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Acceleration for gifted students - The Phantom Librarian
Spewing out too many words since November 2003
Acceleration for gifted students
I'm watching L&O:CI, and the plot deals with a genius child who was applying to a college program, and they've just discovered that he's horribly depressed and suicidal, and his father just oppresses him and so on and so forth.

And I'm thinking, just once, can they have the messed up kid be the one that they kept holding back for "socialization" reasons rather than challenging him and letting him fly? It's not like there's not already a huge social stigma against acceleration--it doesn't need any damned help. Kids can accelerate academically without being suicidal angst machines.

I am, of course, not at all bitter about this. I just loved being bored to death at school. Made my life.
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From: anatomiste Date: May 10th, 2006 03:39 am (UTC) (Link)
One of my dearest friends, probably the most intelligent person I know, was held back in school for socialization reasons. By his parents. And he is (and was) horribly depressed, and certainly being held back had very much to do with it.

I'm not even sure that I know anyone who suffered psychologically from being accelerated.

fernwithy From: fernwithy Date: May 10th, 2006 03:55 am (UTC) (Link)
I'm sure there are cases, but honestly, I've never met someone psychologically scarred by it either.
ashtur From: ashtur Date: May 10th, 2006 03:41 am (UTC) (Link)
Suddenly, I'm reminded of Screwtape Proposes a Toast
chocolatepot From: chocolatepot Date: May 10th, 2006 03:47 am (UTC) (Link)
Accelerated classes were basically my only social life. The same group that was doing the ... what did we call it? Don't remember ... gifted work in first grade was together in the Special Group (no, that's not the right thing either, but I totally can't recall) in third grade and Young Scholars in fourth through eighth, and then accelerated math from eighth grade on. And they were really my whole social group.
fernwithy From: fernwithy Date: May 10th, 2006 03:58 am (UTC) (Link)
God, yes. The gifted kids all stuck together for dear life. If it hadn't been for OM, drama club, the writers' guild, band, chorus, and Friday nights hanging out with everyone, I think I'd have been absolutely raving by the time I was seventeen.
alchemine From: alchemine Date: May 10th, 2006 03:49 am (UTC) (Link)
I find the socialization argument illogical. What sort of social experiences will a ten-year-old with the mental abilities of a college freshman have in a class full of other ten-year-olds? Not the good kind, that's for sure.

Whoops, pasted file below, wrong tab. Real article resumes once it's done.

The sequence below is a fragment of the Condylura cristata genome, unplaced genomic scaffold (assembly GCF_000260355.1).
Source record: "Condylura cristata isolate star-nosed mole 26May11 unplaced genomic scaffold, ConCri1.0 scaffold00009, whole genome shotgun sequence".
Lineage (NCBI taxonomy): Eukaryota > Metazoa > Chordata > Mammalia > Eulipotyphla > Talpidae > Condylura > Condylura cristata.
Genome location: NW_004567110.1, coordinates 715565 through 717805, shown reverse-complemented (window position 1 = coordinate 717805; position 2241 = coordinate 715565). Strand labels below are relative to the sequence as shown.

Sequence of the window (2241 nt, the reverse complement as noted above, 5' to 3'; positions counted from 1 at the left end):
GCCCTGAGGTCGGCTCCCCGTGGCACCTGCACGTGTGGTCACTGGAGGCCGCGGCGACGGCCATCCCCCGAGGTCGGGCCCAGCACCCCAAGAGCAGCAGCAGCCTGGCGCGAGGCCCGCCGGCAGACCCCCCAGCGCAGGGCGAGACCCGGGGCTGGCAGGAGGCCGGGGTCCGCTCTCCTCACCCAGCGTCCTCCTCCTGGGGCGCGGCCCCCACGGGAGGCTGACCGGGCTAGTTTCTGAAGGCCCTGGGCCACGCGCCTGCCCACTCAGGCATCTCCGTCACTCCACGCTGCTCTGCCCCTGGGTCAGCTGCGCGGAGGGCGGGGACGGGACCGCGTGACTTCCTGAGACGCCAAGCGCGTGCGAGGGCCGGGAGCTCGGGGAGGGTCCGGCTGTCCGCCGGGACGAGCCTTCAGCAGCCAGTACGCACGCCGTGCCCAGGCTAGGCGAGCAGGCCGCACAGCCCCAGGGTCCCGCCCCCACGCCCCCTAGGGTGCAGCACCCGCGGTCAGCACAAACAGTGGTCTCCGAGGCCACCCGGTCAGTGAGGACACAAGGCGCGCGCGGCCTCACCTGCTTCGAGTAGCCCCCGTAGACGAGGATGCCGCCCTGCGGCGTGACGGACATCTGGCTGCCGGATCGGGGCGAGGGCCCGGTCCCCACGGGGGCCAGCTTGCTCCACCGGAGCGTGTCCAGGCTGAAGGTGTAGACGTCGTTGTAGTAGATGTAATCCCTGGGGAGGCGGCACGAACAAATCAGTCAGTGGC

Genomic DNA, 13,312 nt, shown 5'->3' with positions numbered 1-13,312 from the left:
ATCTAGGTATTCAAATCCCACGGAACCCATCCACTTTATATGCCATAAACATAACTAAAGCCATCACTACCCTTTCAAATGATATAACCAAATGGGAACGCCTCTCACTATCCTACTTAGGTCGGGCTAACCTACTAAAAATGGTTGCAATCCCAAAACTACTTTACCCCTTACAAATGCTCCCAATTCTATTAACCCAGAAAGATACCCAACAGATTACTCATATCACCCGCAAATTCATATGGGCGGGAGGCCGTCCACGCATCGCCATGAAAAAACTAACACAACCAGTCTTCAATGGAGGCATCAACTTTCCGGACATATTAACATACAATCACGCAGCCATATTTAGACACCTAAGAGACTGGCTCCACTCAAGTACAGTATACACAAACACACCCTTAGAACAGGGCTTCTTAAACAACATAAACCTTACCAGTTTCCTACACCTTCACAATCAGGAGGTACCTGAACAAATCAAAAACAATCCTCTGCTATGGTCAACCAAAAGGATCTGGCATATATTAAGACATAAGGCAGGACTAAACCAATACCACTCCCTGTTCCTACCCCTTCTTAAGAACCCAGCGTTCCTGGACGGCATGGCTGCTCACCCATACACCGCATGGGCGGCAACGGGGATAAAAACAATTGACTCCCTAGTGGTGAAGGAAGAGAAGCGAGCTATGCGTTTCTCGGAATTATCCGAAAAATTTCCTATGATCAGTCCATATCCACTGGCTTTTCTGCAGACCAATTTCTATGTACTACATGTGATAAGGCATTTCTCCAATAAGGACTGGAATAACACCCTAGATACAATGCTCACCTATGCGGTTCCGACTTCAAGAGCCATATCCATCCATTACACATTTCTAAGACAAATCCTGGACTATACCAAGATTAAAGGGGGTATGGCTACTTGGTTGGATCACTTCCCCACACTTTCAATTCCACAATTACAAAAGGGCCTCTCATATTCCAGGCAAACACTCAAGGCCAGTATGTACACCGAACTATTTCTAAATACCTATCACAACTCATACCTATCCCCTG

fernwithy From: fernwithy Date: May 10th, 2006 04:00 am (UTC) (Link)
Bingo. The kid is never going to fit in socially--not with the other college students, either, but certainly not with the other ten year olds. Ideally, a class full of very gifted ten-year-olds is the way to go, but my own take is that, when that's not available (and schools keep cutting gifted programs), you may as well deal with only the social frustration, rather than having social frustration and intellectual frustration.
From: heartsncraftslb Date: May 10th, 2006 03:52 am (UTC) (Link)
Hello there!

I'm actually wrestling with making decisions, albiet on a smaller scale, in terms of my own child's education. J is five and a half, and is what's known as "twice-exceptional": Highly gifted, with special needs (behavioral/emotional) as well. Academically, he's able to do work three to four grade levels above where he is, but due to his age and maturity level, he'll be going into a second year of Kindergarten next year.

It's hard to be the parent of a gifted child. Some parents see their child's performance as a reflection of themselves, and pretty much get off on their kid's brilliance. I figure my little guy has enough to deal with without my making him do tricks, like a trained seal. ;)

I hope we never have to deal with J being as bored as I was in school -- or as bored as you were, too, LOL. We're lucky in that our district's public Montessori K-6, with the gifted program also housed in the same facility, is both nearby and free.

It's a fine line to walk -- how much is what the child needs, and how much is what the parent thinks the child needs (or even wants)?

(And now I'm kicking myself for having missed that show, LOL.)

Here's to gifted kiddos! - LB
fernwithy From: fernwithy Date: May 10th, 2006 04:02 am (UTC) (Link)
The trained seal thing can be fun. My mother was very concerned about not parading me around like a circus freak, but honestly, I wouldn't have minded hitting some national spelling bees and so on. (Of course, it's occurred to me since that we couldn't have afforded to do most of that, so maybe the kind excuse was better than, "Sorry, sucks to be poor.")